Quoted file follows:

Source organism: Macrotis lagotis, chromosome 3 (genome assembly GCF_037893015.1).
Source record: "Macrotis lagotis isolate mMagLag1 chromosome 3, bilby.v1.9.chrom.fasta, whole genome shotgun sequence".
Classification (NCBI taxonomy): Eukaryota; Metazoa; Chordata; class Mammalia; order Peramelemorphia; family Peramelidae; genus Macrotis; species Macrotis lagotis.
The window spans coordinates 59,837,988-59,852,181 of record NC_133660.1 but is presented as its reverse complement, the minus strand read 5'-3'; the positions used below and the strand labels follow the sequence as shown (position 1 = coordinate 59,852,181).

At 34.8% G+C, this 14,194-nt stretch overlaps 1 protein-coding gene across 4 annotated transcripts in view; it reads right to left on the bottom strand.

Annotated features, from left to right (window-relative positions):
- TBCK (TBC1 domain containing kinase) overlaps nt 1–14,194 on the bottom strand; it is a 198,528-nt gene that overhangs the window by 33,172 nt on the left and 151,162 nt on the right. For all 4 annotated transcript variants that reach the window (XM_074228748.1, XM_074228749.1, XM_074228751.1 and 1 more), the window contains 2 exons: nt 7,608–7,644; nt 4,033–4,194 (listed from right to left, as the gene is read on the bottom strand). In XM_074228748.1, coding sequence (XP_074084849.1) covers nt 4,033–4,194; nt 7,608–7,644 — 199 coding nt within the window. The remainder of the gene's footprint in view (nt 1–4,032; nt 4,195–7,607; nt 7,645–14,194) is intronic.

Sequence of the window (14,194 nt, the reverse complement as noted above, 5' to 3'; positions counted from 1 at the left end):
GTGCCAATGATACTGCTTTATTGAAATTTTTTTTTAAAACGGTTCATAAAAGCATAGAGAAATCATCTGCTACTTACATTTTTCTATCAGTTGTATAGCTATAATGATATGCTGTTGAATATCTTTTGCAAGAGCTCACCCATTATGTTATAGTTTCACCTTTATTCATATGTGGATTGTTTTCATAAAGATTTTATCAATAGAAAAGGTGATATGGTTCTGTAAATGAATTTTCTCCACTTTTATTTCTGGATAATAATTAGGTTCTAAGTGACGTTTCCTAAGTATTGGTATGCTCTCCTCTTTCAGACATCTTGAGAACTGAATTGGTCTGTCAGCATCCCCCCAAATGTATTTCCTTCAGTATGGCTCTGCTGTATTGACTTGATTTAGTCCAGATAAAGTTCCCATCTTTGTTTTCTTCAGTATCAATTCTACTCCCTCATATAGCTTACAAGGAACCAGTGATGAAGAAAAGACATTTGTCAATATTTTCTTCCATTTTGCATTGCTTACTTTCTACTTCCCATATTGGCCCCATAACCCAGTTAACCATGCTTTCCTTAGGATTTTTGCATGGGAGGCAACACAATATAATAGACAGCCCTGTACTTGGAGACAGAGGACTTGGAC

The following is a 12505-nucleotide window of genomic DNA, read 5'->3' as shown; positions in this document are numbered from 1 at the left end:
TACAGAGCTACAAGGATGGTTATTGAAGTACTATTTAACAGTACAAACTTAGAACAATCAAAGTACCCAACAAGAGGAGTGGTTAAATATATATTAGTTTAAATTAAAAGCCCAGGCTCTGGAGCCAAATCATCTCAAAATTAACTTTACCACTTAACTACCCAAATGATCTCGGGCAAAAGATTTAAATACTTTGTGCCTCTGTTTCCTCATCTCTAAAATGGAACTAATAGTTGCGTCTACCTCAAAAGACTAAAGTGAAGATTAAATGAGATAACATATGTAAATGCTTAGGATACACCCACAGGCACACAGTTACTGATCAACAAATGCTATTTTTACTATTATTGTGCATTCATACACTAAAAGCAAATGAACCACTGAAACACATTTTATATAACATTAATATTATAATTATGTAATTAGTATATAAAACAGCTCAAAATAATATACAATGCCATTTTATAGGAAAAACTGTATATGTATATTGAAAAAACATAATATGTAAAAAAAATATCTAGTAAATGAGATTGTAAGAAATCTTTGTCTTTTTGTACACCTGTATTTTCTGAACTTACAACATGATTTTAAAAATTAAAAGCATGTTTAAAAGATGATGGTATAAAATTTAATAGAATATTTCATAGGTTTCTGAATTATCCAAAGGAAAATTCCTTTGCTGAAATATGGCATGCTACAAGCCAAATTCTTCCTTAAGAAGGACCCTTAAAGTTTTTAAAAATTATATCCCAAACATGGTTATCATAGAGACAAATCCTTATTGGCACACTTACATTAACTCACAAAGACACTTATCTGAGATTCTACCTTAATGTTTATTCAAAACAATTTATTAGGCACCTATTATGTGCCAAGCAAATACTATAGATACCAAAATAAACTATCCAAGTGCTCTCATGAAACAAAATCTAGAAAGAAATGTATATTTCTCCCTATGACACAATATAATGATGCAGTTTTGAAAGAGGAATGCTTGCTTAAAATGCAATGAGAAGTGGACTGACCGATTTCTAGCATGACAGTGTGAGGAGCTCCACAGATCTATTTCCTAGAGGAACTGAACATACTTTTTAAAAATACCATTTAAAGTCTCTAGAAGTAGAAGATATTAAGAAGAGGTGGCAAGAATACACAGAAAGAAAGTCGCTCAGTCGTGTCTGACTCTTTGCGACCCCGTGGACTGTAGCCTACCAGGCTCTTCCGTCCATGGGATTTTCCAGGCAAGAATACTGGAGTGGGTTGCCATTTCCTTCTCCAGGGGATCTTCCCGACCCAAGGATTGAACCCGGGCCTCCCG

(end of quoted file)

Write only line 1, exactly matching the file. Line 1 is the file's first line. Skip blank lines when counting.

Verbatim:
Source organism: Macrotis lagotis, chromosome 3 (genome assembly GCF_037893015.1).